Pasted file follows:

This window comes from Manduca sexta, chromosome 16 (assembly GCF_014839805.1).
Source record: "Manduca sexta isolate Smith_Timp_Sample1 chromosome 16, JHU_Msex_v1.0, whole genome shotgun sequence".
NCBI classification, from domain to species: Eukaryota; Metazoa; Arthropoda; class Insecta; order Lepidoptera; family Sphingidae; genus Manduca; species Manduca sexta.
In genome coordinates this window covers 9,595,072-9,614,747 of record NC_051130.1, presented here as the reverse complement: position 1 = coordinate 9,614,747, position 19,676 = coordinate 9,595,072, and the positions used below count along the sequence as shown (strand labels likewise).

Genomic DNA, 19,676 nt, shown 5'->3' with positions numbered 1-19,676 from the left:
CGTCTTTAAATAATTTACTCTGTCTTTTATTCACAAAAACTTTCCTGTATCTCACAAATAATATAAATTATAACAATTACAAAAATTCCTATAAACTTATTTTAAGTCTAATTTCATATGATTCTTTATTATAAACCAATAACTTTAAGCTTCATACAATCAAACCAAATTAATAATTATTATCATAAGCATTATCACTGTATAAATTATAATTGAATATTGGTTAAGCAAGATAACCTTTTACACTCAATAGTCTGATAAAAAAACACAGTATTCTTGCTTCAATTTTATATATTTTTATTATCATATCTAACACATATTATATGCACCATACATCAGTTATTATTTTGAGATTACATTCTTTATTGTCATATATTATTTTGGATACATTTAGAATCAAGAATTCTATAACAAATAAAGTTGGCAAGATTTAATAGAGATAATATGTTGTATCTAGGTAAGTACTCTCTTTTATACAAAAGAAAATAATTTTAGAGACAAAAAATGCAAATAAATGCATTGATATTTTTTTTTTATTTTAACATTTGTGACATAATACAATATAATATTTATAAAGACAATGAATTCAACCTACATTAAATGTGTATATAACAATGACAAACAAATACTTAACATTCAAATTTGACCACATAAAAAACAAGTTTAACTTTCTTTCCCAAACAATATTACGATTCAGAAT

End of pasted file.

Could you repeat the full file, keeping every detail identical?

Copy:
This window comes from Manduca sexta, chromosome 16 (assembly GCF_014839805.1).
Source record: "Manduca sexta isolate Smith_Timp_Sample1 chromosome 16, JHU_Msex_v1.0, whole genome shotgun sequence".
NCBI classification, from domain to species: Eukaryota; Metazoa; Arthropoda; class Insecta; order Lepidoptera; family Sphingidae; genus Manduca; species Manduca sexta.
In genome coordinates this window covers 9,595,072-9,614,747 of record NC_051130.1, presented here as the reverse complement: position 1 = coordinate 9,614,747, position 19,676 = coordinate 9,595,072, and the positions used below count along the sequence as shown (strand labels likewise).

Genomic DNA, 19,676 nt, shown 5'->3' with positions numbered 1-19,676 from the left:
CGTCTTTAAATAATTTACTCTGTCTTTTATTCACAAAAACTTTCCTGTATCTCACAAATAATATAAATTATAACAATTACAAAAATTCCTATAAACTTATTTTAAGTCTAATTTCATATGATTCTTTATTATAAACCAATAACTTTAAGCTTCATACAATCAAACCAAATTAATAATTATTATCATAAGCATTATCACTGTATAAATTATAATTGAATATTGGTTAAGCAAGATAACCTTTTACACTCAATAGTCTGATAAAAAAACACAGTATTCTTGCTTCAATTTTATATATTTTTATTATCATATCTAACACATATTATATGCACCATACATCAGTTATTATTTTGAGATTACATTCTTTATTGTCATATATTATTTTGGATACATTTAGAATCAAGAATTCTATAACAAATAAAGTTGGCAAGATTTAATAGAGATAATATGTTGTATCTAGGTAAGTACTCTCTTTTATACAAAAGAAAATAATTTTAGAGACAAAAAATGCAAATAAATGCATTGATATTTTTTTTTTATTTTAACATTTGTGACATAATACAATATAATATTTATAAAGACAATGAATTCAACCTACATTAAATGTGTATATAACAATGACAAACAAATACTTAACATTCAAATTTGACCACATAAAAAACAAGTTTAACTTTCTTTCCCAAACAATATTACGATTCAGAAT